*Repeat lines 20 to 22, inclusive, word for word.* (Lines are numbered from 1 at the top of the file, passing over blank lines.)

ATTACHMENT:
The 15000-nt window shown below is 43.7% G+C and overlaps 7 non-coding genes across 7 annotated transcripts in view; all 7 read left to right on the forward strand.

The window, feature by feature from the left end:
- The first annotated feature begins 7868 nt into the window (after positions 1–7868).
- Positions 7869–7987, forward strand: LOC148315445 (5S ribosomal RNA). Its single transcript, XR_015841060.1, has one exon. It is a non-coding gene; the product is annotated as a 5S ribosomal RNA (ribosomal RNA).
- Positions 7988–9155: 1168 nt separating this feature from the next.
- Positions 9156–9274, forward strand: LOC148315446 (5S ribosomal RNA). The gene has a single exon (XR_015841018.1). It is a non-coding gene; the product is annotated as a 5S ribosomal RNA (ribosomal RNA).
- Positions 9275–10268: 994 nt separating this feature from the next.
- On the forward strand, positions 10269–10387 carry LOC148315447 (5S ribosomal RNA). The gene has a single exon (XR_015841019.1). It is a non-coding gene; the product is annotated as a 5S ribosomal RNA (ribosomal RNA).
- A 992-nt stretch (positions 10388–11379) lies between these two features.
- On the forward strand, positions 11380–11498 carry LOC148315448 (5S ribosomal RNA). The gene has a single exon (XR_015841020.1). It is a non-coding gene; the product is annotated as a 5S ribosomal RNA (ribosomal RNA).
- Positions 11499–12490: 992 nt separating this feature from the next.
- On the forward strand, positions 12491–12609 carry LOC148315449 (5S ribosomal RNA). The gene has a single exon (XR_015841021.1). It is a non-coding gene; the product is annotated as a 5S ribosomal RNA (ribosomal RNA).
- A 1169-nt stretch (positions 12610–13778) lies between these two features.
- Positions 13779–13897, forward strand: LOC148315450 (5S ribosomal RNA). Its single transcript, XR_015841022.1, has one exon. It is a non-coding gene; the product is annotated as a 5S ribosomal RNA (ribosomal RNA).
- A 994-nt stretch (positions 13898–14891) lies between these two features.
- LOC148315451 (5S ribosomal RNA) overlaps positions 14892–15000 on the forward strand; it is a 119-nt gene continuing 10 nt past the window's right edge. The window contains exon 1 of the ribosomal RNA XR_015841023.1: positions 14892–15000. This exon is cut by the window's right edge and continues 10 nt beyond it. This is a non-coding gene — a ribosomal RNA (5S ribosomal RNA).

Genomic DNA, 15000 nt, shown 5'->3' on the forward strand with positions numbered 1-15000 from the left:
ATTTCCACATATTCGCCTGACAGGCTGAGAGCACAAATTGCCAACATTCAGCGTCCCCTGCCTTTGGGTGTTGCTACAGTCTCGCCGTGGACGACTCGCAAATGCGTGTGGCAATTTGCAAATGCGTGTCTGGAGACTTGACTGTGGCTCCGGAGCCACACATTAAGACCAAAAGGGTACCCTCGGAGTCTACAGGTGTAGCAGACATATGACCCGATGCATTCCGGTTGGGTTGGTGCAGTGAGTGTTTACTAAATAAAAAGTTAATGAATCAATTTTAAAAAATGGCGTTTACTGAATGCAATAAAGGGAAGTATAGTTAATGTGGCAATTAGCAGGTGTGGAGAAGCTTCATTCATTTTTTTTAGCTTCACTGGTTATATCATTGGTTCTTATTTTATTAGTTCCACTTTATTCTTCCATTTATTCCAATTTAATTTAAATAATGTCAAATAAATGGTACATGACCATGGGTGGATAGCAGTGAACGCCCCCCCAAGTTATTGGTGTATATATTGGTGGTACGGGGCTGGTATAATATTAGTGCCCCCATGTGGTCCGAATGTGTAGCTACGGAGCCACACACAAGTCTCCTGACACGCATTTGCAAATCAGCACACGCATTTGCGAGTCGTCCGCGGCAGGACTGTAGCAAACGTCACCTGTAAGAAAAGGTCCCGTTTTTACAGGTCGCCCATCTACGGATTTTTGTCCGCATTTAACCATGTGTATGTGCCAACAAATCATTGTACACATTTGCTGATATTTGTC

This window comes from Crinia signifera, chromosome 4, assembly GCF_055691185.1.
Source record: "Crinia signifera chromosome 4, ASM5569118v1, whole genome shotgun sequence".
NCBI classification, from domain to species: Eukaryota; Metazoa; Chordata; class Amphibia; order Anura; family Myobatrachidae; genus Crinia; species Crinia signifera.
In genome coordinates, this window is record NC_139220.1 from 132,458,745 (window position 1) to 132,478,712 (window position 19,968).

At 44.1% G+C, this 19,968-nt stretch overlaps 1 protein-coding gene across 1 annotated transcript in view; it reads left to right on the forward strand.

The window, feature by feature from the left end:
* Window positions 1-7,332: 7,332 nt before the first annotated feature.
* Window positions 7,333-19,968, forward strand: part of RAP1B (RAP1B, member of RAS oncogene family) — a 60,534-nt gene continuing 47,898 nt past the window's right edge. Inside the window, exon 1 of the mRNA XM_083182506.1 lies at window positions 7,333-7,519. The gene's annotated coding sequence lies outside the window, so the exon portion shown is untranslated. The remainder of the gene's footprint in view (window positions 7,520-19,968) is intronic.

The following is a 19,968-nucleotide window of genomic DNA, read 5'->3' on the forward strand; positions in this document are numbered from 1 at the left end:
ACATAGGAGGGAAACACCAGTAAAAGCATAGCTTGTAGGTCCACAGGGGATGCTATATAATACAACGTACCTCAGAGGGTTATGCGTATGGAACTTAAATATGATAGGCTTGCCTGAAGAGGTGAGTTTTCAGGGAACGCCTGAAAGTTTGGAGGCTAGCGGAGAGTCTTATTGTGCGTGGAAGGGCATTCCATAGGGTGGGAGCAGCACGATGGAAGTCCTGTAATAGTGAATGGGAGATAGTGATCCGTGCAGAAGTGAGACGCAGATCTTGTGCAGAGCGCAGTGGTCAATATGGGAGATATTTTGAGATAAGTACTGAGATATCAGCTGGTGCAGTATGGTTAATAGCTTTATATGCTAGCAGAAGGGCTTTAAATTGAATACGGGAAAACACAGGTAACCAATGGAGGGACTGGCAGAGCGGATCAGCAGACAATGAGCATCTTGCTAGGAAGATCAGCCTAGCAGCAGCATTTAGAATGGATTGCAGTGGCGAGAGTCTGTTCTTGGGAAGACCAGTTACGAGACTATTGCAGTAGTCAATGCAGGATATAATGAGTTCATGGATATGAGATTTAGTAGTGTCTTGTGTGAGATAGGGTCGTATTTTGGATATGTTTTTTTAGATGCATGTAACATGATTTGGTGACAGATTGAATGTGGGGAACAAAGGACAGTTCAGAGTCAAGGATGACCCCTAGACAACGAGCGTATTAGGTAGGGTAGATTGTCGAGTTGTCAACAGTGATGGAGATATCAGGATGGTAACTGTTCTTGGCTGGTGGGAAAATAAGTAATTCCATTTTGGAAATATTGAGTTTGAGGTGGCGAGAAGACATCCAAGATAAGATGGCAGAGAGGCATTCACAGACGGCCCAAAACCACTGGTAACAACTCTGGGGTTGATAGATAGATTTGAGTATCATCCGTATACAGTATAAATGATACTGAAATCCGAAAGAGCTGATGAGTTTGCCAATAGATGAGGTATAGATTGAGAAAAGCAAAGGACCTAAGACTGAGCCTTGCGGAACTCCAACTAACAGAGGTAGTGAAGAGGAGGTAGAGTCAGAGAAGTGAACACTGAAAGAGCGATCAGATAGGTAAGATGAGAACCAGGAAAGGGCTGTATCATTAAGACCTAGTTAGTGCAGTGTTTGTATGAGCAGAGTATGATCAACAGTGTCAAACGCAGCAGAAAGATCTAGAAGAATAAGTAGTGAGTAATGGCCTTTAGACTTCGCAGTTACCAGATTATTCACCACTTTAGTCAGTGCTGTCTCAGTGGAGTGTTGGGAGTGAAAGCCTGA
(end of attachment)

Source record: "Crinia signifera chromosome 4, ASM5569118v1, whole genome shotgun sequence".
NCBI classification, from domain to species: Eukaryota; Metazoa; Chordata; class Amphibia; order Anura; family Myobatrachidae; genus Crinia; species Crinia signifera.
In genome coordinates, this window is record NC_139220.1 from 132,458,745 (window position 1) to 132,478,712 (window position 19,968).